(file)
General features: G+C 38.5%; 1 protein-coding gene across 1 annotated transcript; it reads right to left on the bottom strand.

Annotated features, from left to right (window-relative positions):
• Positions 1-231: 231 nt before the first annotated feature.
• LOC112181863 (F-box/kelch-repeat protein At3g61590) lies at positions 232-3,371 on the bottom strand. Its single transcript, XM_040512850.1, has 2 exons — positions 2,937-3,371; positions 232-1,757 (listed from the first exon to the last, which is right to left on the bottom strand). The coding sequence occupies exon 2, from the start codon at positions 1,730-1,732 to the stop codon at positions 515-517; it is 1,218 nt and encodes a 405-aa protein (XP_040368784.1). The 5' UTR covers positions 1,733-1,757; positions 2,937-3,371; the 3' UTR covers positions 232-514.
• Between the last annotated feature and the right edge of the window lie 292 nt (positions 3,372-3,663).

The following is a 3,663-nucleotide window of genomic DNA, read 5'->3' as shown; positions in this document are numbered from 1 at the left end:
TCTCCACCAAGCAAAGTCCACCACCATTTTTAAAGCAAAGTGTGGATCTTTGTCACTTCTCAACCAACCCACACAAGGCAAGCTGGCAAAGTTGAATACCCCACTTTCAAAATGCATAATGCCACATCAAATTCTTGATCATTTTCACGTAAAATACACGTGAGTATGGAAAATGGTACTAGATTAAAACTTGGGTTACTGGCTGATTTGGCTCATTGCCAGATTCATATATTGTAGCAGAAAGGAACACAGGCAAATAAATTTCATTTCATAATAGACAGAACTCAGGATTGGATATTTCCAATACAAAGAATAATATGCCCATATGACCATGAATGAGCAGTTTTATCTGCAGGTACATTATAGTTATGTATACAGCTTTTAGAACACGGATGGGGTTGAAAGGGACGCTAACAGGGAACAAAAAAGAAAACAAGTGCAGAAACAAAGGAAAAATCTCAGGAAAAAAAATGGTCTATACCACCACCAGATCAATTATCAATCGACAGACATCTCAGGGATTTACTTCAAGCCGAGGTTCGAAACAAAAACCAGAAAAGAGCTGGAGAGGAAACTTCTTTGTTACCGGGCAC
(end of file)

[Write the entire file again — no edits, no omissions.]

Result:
General features: G+C 38.5%; 1 protein-coding gene across 1 annotated transcript; it reads right to left on the bottom strand.

Annotated features, from left to right (window-relative positions):
• Positions 1-231: 231 nt before the first annotated feature.
• LOC112181863 (F-box/kelch-repeat protein At3g61590) lies at positions 232-3,371 on the bottom strand. Its single transcript, XM_040512850.1, has 2 exons — positions 2,937-3,371; positions 232-1,757 (listed from the first exon to the last, which is right to left on the bottom strand). The coding sequence occupies exon 2, from the start codon at positions 1,730-1,732 to the stop codon at positions 515-517; it is 1,218 nt and encodes a 405-aa protein (XP_040368784.1). The 5' UTR covers positions 1,733-1,757; positions 2,937-3,371; the 3' UTR covers positions 232-514.
• Between the last annotated feature and the right edge of the window lie 292 nt (positions 3,372-3,663).

The following is a 3,663-nucleotide window of genomic DNA, read 5'->3' as shown; positions in this document are numbered from 1 at the left end:
TCTCCACCAAGCAAAGTCCACCACCATTTTTAAAGCAAAGTGTGGATCTTTGTCACTTCTCAACCAACCCACACAAGGCAAGCTGGCAAAGTTGAATACCCCACTTTCAAAATGCATAATGCCACATCAAATTCTTGATCATTTTCACGTAAAATACACGTGAGTATGGAAAATGGTACTAGATTAAAACTTGGGTTACTGGCTGATTTGGCTCATTGCCAGATTCATATATTGTAGCAGAAAGGAACACAGGCAAATAAATTTCATTTCATAATAGACAGAACTCAGGATTGGATATTTCCAATACAAAGAATAATATGCCCATATGACCATGAATGAGCAGTTTTATCTGCAGGTACATTATAGTTATGTATACAGCTTTTAGAACACGGATGGGGTTGAAAGGGACGCTAACAGGGAACAAAAAAGAAAACAAGTGCAGAAACAAAGGAAAAATCTCAGGAAAAAAAATGGTCTATACCACCACCAGATCAATTATCAATCGACAGACATCTCAGGGATTTACTTCAAGCCGAGGTTCGAAACAAAAACCAGAAAAGAGCTGGAGAGGAAACTTCTTTGTTACCGGGCAC